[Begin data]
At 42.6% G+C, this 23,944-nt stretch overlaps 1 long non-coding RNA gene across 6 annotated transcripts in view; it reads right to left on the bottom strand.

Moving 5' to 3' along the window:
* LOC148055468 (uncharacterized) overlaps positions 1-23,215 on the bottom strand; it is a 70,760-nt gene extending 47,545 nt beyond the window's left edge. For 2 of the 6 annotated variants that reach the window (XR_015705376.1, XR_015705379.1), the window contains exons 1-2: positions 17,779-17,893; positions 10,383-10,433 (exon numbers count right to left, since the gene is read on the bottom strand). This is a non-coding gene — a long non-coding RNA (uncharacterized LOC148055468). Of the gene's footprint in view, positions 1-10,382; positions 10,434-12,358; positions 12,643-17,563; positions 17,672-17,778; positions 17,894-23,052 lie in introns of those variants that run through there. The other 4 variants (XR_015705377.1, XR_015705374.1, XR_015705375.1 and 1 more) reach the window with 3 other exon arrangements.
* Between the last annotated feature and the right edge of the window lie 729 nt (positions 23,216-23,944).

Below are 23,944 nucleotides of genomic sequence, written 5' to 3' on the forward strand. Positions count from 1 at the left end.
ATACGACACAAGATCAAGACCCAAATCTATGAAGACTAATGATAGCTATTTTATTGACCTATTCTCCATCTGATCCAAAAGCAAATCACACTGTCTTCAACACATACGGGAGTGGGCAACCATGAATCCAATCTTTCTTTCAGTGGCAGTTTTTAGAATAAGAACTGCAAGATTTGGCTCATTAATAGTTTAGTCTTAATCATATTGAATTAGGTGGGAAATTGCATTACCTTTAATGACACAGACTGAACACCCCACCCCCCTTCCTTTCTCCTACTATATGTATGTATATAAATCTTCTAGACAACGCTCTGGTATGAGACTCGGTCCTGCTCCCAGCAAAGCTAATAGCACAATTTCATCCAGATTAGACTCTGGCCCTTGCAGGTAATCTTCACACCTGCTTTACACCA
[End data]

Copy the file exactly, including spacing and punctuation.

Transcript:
At 42.6% G+C, this 23,944-nt stretch overlaps 1 long non-coding RNA gene across 6 annotated transcripts in view; it reads right to left on the bottom strand.

Moving 5' to 3' along the window:
* LOC148055468 (uncharacterized) overlaps positions 1-23,215 on the bottom strand; it is a 70,760-nt gene extending 47,545 nt beyond the window's left edge. For 2 of the 6 annotated variants that reach the window (XR_015705376.1, XR_015705379.1), the window contains exons 1-2: positions 17,779-17,893; positions 10,383-10,433 (exon numbers count right to left, since the gene is read on the bottom strand). This is a non-coding gene — a long non-coding RNA (uncharacterized LOC148055468). Of the gene's footprint in view, positions 1-10,382; positions 10,434-12,358; positions 12,643-17,563; positions 17,672-17,778; positions 17,894-23,052 lie in introns of those variants that run through there. The other 4 variants (XR_015705377.1, XR_015705374.1, XR_015705375.1 and 1 more) reach the window with 3 other exon arrangements.
* Between the last annotated feature and the right edge of the window lie 729 nt (positions 23,216-23,944).

Below are 23,944 nucleotides of genomic sequence, written 5' to 3' on the forward strand. Positions count from 1 at the left end.
ATACGACACAAGATCAAGACCCAAATCTATGAAGACTAATGATAGCTATTTTATTGACCTATTCTCCATCTGATCCAAAAGCAAATCACACTGTCTTCAACACATACGGGAGTGGGCAACCATGAATCCAATCTTTCTTTCAGTGGCAGTTTTTAGAATAAGAACTGCAAGATTTGGCTCATTAATAGTTTAGTCTTAATCATATTGAATTAGGTGGGAAATTGCATTACCTTTAATGACACAGACTGAACACCCCACCCCCCTTCCTTTCTCCTACTATATGTATGTATATAAATCTTCTAGACAACGCTCTGGTATGAGACTCGGTCCTGCTCCCAGCAAAGCTAATAGCACAATTTCATCCAGATTAGACTCTGGCCCTTGCAGGTAATCTTCACACCTGCTTTACACCA